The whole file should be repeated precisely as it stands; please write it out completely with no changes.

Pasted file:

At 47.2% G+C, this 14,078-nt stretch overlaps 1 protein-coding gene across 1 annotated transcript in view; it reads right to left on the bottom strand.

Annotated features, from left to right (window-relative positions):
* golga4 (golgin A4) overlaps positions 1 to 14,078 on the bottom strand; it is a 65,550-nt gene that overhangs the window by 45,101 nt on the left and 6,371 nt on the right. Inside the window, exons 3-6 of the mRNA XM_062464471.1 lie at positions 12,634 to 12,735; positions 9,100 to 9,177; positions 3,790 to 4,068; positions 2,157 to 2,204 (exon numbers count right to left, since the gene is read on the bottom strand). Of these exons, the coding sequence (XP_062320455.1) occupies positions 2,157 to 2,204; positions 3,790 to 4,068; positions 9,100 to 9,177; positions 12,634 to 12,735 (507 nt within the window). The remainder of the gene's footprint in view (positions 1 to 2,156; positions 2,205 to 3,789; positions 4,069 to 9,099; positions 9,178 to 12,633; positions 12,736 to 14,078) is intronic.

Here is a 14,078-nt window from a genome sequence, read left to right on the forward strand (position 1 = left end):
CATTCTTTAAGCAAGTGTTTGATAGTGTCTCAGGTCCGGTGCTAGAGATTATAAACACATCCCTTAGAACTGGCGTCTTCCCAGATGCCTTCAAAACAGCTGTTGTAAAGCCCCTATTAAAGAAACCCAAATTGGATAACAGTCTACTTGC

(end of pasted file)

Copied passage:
At 47.2% G+C, this 14,078-nt stretch overlaps 1 protein-coding gene across 1 annotated transcript in view; it reads right to left on the bottom strand.

Annotated features, from left to right (window-relative positions):
* golga4 (golgin A4) overlaps positions 1 to 14,078 on the bottom strand; it is a 65,550-nt gene that overhangs the window by 45,101 nt on the left and 6,371 nt on the right. Inside the window, exons 3-6 of the mRNA XM_062464471.1 lie at positions 12,634 to 12,735; positions 9,100 to 9,177; positions 3,790 to 4,068; positions 2,157 to 2,204 (exon numbers count right to left, since the gene is read on the bottom strand). Of these exons, the coding sequence (XP_062320455.1) occupies positions 2,157 to 2,204; positions 3,790 to 4,068; positions 9,100 to 9,177; positions 12,634 to 12,735 (507 nt within the window). The remainder of the gene's footprint in view (positions 1 to 2,156; positions 2,205 to 3,789; positions 4,069 to 9,099; positions 9,178 to 12,633; positions 12,736 to 14,078) is intronic.

Here is a 14,078-nt window from a genome sequence, read left to right on the forward strand (position 1 = left end):
CATTCTTTAAGCAAGTGTTTGATAGTGTCTCAGGTCCGGTGCTAGAGATTATAAACACATCCCTTAGAACTGGCGTCTTCCCAGATGCCTTCAAAACAGCTGTTGTAAAGCCCCTATTAAAGAAACCCAAATTGGATAACAGTCTACTTGC